To Be Sinless, Or To Sin Less

sin-less

By Zaynub Zafar

Attitude 1: ” Oh no! I’ve done it yet again. And after all those promises to Allah- there’s no point trying to stop.!…”

Attitude 2: “It’s OK, no big deal really. I mean sure, it’s bad, but it’s a minor sin. Besides, everyone does it. I will repent later. Can’t be that bad…”

We have two groups of people (not just these two…), when it comes to the concept of sinning. Because it is Shaytan’s way, always, to either make the believer very laid-back about sinning regarding deen (as in the case of attitude 2), or extremely zealous (attitude 1). Needless to say, both are unhealthy for our religious commitments; moderation, my dear readers, is the key.

At times, for that mental satisfaction of ‘saving’ ourselves from sinning, we feel it is alright to commit minor sins here and there. Our attitude is very relaxed; we do them comfortably and don’t even cringe. Au contraire’, such a phenomena can also have reverse effects, by making us extremely conscious about sinning, which is good, of course. But, it becomes a nuisance when even a single slip leads us to hopelessness and despair, and shatters our resolve. Because we want to be perfectionists. Flawless. Angelic. Impeccable- something that is quite impossible.

What then, should be the behaviour of a Muslim towards sinning? Well, simply put, we are required to ‘sin less’ and not be sinless.

Confused?

 Let me explain further.

Allah never asked us to be perfect, all we were told to do was to TRY. So as long as we try our very best, with pure intentions, that’s all that matters really.

“Say: O ‘Ibaadi (My slaves) who have transgressed against themselves (by committing evil deeds and sins)! Despair not of the Mercy of Allaah, verily, Allaah forgives all sins. Truly, He is Oft‑Forgiving, Most Merciful.” [Quran; al-Zumar:53].

Allah says (interpretation of the meaning):

“And those who, when they have committed fahishah (illegal sexual intercourse) or wronged themselves with evil, remember Allah and ask forgiveness for their sins; — and none can forgive sins but Allah — and do not persist in what (wrong) they have done, while they know.” [Quran; al Imran:135-136]

Ibn Katheer said:

The words “and do not persist in what (wrong) they have done” mean: they repent from their sins and quickly turn to Allah, and they do not persist in their sins, rather they give it up, and if they do it again, they repent to Him again. (Tafseer Ibn Katheer)

Where major sins are concerned, we do need to run away, like we would normally run away from something disastrous. Dangerous. But every once in a while, everyone slips. To err is human after all, and while this shouldn’t be used an excuse to commit minor sins on and off, our nips and slips should lead us to REGRET and remorse- not DESPAIR. There is a difference between the two feelings. Regret is repentance. Regret will make us give up the sin, infuse the feeling of guilt and motivate us to do better next time. Despair will lead us to frustration, hopelessness and, in some cases, even to adopting evil as a lifestyle, because we see “no point” in trying…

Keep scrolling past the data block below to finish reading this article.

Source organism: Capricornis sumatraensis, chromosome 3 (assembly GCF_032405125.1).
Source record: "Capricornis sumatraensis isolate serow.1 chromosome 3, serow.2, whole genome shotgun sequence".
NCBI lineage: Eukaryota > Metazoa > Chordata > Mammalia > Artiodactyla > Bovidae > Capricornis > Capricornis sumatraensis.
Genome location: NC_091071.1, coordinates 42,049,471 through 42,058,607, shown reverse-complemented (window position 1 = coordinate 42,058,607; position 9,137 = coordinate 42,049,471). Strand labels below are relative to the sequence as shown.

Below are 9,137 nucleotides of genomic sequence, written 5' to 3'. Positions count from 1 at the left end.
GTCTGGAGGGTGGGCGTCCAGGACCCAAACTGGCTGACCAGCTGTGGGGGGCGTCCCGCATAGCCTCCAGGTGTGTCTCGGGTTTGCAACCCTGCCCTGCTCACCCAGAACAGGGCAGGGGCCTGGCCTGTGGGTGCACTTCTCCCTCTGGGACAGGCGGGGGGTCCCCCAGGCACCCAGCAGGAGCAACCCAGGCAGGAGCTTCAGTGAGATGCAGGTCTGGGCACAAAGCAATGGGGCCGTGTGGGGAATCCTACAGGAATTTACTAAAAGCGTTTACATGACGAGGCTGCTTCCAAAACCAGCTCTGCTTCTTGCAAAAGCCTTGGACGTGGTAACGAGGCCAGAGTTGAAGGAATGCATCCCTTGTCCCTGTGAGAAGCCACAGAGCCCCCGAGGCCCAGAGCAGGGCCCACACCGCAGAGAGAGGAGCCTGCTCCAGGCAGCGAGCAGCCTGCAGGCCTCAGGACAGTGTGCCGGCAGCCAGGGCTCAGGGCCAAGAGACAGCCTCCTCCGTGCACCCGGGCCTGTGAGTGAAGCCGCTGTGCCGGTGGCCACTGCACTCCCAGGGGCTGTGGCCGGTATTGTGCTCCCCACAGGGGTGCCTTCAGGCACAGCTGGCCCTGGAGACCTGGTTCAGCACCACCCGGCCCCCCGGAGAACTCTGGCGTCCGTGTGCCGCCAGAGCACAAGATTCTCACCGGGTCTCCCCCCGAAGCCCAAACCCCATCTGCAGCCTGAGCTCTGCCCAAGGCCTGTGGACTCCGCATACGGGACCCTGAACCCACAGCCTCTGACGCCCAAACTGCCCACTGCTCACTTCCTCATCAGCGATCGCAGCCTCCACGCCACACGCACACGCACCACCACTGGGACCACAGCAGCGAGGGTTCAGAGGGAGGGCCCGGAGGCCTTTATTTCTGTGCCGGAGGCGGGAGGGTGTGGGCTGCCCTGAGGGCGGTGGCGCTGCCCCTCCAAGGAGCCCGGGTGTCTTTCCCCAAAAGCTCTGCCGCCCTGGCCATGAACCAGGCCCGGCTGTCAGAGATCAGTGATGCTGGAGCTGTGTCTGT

And again, with minor sins, we need to be careful. We have to avoid them as well, because perpetual minor sinning continues to decrease our resistance towards the major sins and takes away the feeling of repentance, from one’s heart.

“Beware of minor sins, like a people who camped in the bottom of a valley, and one man brought a stick, another man brought a stick, and so on, until they managed to bake their bread. There are some insignificant sins which, once (they accumulate) and a person is questioned about them, they lead to his doom.” (Narrated by Ahmad, 2/223. Its isnaad is hasan)

To conclude, bear in mind, that you will commit minor sins from time to time. Don’t let that get you. Repent every time, plan again, refuel yourself with a new motivation and move on more intelligently. And don’t lose hope, even if you repeat the same sin a 1000 times. Just make sure you follow it up with SINCERE regret and repentance each time and the resolve to never go back to it again. Avoid sinning as much as possible. If it happens again, repeat the process. They say practice makes perfect. Practice good deeds, practice conscious efforts to diminish bad deeds and sins, and before you know it, you’ll be like that beautiful butterfly that left its gooey (and ugly) past behind.

It was said to al-Hasan al-Basri: ‘Would not any one of us feel ashamed before his Lord to seek forgiveness from his sin then go back to it, then seek forgiveness then go back to it? He said: The shaytan would like you to feel that way; never give up seeking forgiveness.’

Uplifting, isn’t it?


The Bottom line:

Being defeated by Shaytan every now and then is not defeat. Defeat is when we refuse to try. Keep trying. Because it’s hard to defeat someone who never stops trying.
Fall down seven times, stand up eight.

Remember, where there’s a will, there’s a way.

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